Color
Black and White
Theatrical Aspect Ratio
1.37 : 1
Film Length
8 reels

Articles

The Flame Within -


Barbara Stanwyck once remarked that her favorite actress was Ann Harding, the cool, honest blonde whose naturalness on-screen feels like an anachronistic flash-forward to a 1970s New Hollywood school of acting. Here, Harding plays an accomplished psychiatrist who commits the cardinal no-no of falling in love with a patient (Louis Hayward), thus changing the entire trajectory of her life. Harding is fascinating as a professional, accomplished woman whose passion still renders her helpless, but a full and unfettered exploration of her character's dilemma was shackled by the newly powerful Hays Code limiting her sexuality and independence (The Code's grip was so strong it warned against a character being described as "a little effeminate," or mentioning the "kidneys"). But Harding reads between the lines on the page and delivers a perfornance that speaks quiet volumes about what a woman gives up when she turns her will over to a man. Her mastery of craft turns an uncomplicated role into a complicated one.

By Violet LeVoit
The Flame Within -

The Flame Within -

Barbara Stanwyck once remarked that her favorite actress was Ann Harding, the cool, honest blonde whose naturalness on-screen feels like an anachronistic flash-forward to a 1970s New Hollywood school of acting. Here, Harding plays an accomplished psychiatrist who commits the cardinal no-no of falling in love with a patient (Louis Hayward), thus changing the entire trajectory of her life. Harding is fascinating as a professional, accomplished woman whose passion still renders her helpless, but a full and unfettered exploration of her character's dilemma was shackled by the newly powerful Hays Code limiting her sexuality and independence (The Code's grip was so strong it warned against a character being described as "a little effeminate," or mentioning the "kidneys"). But Harding reads between the lines on the page and delivers a perfornance that speaks quiet volumes about what a woman gives up when she turns her will over to a man. Her mastery of craft turns an uncomplicated role into a complicated one. By Violet LeVoit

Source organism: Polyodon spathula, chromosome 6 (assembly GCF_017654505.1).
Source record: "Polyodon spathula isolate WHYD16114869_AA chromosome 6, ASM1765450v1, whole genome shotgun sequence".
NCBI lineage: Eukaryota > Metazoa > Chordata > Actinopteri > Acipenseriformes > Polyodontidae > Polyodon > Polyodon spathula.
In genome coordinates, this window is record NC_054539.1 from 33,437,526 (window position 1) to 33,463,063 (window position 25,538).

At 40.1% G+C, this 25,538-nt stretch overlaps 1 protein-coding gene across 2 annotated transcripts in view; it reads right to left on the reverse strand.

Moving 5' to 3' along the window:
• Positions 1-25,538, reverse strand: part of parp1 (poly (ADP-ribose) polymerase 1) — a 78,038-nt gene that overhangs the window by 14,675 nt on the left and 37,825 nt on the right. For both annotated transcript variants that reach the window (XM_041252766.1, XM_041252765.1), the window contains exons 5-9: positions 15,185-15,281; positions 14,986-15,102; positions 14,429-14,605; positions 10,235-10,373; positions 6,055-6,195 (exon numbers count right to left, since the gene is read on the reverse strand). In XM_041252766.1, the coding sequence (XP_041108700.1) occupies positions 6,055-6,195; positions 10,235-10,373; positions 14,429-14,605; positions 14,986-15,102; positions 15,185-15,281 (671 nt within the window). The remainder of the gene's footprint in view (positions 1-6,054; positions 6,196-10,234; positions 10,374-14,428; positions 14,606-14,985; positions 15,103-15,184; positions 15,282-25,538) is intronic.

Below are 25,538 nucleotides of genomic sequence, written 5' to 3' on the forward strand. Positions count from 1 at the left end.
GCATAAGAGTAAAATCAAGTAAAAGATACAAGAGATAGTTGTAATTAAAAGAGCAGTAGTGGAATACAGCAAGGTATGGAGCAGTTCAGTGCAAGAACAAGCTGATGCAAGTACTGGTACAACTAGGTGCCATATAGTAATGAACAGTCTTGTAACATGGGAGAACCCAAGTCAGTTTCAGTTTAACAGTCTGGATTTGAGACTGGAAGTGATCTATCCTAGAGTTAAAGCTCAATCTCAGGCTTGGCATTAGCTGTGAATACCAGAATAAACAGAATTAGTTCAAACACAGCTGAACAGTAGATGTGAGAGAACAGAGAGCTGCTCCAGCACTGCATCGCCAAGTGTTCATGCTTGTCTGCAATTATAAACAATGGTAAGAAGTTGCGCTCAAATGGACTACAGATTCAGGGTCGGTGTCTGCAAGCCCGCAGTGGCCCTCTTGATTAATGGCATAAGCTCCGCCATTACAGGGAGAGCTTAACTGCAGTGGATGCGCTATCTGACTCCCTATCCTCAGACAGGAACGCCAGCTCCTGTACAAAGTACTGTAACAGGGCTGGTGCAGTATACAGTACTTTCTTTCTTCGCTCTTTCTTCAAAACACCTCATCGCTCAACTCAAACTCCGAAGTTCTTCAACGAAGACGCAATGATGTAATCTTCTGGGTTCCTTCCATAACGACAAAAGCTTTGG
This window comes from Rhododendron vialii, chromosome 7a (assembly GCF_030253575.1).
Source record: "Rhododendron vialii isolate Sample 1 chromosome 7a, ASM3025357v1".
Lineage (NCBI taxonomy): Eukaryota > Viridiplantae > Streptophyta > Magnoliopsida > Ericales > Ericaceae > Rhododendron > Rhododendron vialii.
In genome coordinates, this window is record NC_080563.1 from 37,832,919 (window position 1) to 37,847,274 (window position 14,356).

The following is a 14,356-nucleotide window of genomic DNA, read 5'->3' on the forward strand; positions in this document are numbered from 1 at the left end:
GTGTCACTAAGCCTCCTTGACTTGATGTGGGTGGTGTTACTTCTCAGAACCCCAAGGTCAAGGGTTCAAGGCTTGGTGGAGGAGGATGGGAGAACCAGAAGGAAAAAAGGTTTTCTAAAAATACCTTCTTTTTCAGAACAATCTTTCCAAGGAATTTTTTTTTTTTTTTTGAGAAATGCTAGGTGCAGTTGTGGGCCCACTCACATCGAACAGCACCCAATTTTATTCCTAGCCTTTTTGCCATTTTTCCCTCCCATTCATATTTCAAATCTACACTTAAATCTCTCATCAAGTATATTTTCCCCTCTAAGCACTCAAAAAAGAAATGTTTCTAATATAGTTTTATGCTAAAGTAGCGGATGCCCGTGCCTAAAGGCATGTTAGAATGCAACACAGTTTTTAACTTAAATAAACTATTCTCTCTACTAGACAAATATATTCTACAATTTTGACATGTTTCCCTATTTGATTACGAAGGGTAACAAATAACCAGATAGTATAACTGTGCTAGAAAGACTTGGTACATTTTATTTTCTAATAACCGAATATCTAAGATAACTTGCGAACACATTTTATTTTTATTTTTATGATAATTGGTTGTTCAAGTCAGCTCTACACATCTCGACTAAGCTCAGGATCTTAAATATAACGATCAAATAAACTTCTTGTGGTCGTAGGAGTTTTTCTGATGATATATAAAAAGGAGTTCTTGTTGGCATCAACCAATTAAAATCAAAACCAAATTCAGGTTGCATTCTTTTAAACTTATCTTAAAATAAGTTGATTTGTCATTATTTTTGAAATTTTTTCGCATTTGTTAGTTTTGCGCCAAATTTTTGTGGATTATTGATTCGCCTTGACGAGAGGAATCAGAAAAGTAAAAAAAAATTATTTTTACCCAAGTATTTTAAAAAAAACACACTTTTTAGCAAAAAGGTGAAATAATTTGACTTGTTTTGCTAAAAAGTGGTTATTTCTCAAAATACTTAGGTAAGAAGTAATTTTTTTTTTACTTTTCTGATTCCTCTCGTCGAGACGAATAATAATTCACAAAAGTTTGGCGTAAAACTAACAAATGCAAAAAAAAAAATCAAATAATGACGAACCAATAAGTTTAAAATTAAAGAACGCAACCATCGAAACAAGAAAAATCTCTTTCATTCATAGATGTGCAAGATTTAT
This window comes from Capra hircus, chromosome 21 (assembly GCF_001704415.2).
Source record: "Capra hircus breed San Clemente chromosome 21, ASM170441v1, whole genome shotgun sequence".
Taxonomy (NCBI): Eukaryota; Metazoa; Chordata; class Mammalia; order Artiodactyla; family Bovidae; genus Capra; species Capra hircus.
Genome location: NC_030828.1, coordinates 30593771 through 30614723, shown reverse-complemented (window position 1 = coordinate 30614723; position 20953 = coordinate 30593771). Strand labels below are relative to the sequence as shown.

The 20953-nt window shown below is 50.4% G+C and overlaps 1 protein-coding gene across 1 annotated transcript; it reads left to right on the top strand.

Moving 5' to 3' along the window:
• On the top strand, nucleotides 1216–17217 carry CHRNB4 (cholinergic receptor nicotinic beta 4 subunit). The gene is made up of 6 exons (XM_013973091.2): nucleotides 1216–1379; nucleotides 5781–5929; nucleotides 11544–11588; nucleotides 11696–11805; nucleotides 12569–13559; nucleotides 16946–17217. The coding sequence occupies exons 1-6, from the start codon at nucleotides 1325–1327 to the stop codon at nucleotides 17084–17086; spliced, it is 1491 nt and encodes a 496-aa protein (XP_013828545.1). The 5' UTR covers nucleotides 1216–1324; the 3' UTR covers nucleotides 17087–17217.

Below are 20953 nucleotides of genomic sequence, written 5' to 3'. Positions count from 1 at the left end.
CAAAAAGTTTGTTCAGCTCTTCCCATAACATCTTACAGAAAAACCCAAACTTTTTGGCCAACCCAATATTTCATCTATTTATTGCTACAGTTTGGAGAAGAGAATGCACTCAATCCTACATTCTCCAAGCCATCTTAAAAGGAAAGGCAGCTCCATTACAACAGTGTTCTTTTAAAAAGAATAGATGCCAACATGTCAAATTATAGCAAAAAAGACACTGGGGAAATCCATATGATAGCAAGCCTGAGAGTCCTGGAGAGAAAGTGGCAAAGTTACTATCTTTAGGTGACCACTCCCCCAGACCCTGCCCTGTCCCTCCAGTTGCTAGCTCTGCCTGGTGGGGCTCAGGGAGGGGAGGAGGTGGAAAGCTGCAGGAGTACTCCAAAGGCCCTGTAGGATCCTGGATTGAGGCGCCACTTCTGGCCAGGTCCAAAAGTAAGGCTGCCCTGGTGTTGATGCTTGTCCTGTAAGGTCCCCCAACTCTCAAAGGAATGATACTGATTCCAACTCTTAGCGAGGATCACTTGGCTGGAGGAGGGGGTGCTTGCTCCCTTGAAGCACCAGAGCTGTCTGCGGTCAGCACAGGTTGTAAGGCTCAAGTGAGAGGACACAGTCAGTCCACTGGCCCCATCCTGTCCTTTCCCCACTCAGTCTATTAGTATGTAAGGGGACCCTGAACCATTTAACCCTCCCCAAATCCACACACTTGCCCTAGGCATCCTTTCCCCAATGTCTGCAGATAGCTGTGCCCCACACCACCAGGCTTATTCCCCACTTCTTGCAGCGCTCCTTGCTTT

Quotes

Trivia

Notes

According to a March 24, 1935 New York Times news item, Merle Oberon was originally set for the part that eventually went to Maureen O'Sullivan. Hollywood Reporter pre-production news items indicate that Mady Christians, Irene Dunne and Henry Hull were announced for leading roles at various times. Hollywood Reporter production charts and news items list actors George Andre Beranger, Bobby Watson, Arthur Byron, George Irving, J. P. McGowan, Earl Eby, Inez Palange and Jim Farley in the cast, but their appearance in the released film has not been confirmed. A December 1934 Hollywood Reporter news item noted that actress Helen Gahagan was "approached" for a part, but she did not appear in the film. Another Hollywood Reporter news item notes that M-G-M got past the censors a scene in which a scantily clad "Lady Godiva" enters a dress ball by having her dressed in cellophane. The file on the film in the MPAA/PCA Collection at the AMPAS Library contains a letter sent from the PCA to M-G-M on March 11, 1935, in which the PCA suggested that the studio omit the expression, "He's a little effeminate," and warned against any "indication of effiminacy in the portrayal of Ramos." In addition, the PCA noted that some censor boards would likely delete any reference to "kidneys," explaining that "it [the organ] seems to have some unpleasant connotation in the public mind."